Day 19 – Meeting Roma and sleeping at the police station
I had heard last night from a guy name Roma, a member of the Cairo to Cape Town cycle WhatsApp group, that he was in Maun and leaving in the morning to head towards Nata. Unfortunately, I woke up a bit late and he was already on his way but told me to try to meet up with him in a small village called Motopi.
I did a final bit of work and after breakfast said goodbye to my cousins whom I’d been staying with in Maun for a week. It was 100km to Motopi and it was already 10am when I got going so I knew I would have to cycle pretty fast to make it before evening. The first 50kms were fairly uneventful, I just cycled at a steady 20km/h along the long, flat road out of Maun. There was a bit of a headwind but nothing I couldn’t handle.
At about 50km I reached a Veterinary checkpoint where they control the spread of foot and mouth disease. Any vehicle with tyres needs to drive through a small puddle of disinfectant chemicals, including bicycles. Everybody also has to wipe their shoes on a square of carpet that is also soaked in the disinfectant. I went through the process and then stopped by the nearby stall and had something to eat and drink. These little roadside stalls are very expensive and I spent $5 on some biscuits, chips, a can of beans and a cool drink. The stall owner told me had seen another cyclist who had told him to tell me to meet him in Motopi, so that must have been Romain.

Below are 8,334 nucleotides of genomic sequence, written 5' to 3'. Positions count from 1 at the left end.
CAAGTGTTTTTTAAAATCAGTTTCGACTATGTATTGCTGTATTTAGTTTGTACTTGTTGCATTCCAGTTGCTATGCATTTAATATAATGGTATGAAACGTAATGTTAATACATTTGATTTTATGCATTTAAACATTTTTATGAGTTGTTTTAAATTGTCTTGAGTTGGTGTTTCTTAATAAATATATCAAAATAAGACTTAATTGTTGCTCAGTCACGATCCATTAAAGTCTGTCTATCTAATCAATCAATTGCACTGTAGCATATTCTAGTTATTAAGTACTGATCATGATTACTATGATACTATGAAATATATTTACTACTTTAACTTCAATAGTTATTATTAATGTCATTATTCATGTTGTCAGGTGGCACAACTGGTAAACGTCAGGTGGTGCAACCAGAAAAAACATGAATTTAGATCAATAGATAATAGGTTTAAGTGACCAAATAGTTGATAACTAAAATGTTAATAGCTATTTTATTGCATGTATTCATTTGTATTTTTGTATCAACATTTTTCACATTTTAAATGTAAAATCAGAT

At around 1pm I headed off and again had nothing but a straight flat road for the next few hours. I stopped at one point to test out the tripod invention I had made in Maun. Using the phone clip from a selfie-stick and an old traditional camera tripod that my cousin-in-law had kindly given me, I created a small phone tripod. I balanced it precariously on a road meter marker and then started filming and did two cycles by. The footage came out okay but I need to find more interesting backdrops to film on.
Eventually, just before 4pm I arrived at the turnoff to Motopi and after a few kilometers down a nice side road towards Orapa I arrived in the tiny village. Romain hadn’t replied to the WhatsApp message I sent him (turns out he didn’t have a simcard) so I just headed towards the Kgotla, which is like the town hall of any small village which also acts as a police station and sometimes the chiefs home. Fortunately, Romain was there waiting for me. We made our introductions and I met with the police who man the station and explained I would also be camping there with Romain. As usual, they were very welcoming and told me where I can get water.
Romain and I went to buy a coke and chatted for a bit about our trips so far. I decided we needed a beer so after setting up my tent I went and sourced us two. There wasn’t much else to do in town so made dinner quite early and then after getting constantly harassed by kids asking for sweets, we headed to bed.
Day 20 – Elephants and Baobabs
I awoke around 6am having not slept too well. It had rained a bit in the night so Romain and I hung up our tent covers and then I made some coffee for us. For breakfast, we shared some bread and boiled eggs Raomin had left over. We faffed around a bit getting packed up and only got on the road by 8am which usually wouldn’t be a problem but we had 138kms to cover if we wanted to make it to my proposed destination that night – Planet Baobab. It’s quite a famous stopping point for overlander trucks and other travellers and had been recommended to me by a few people.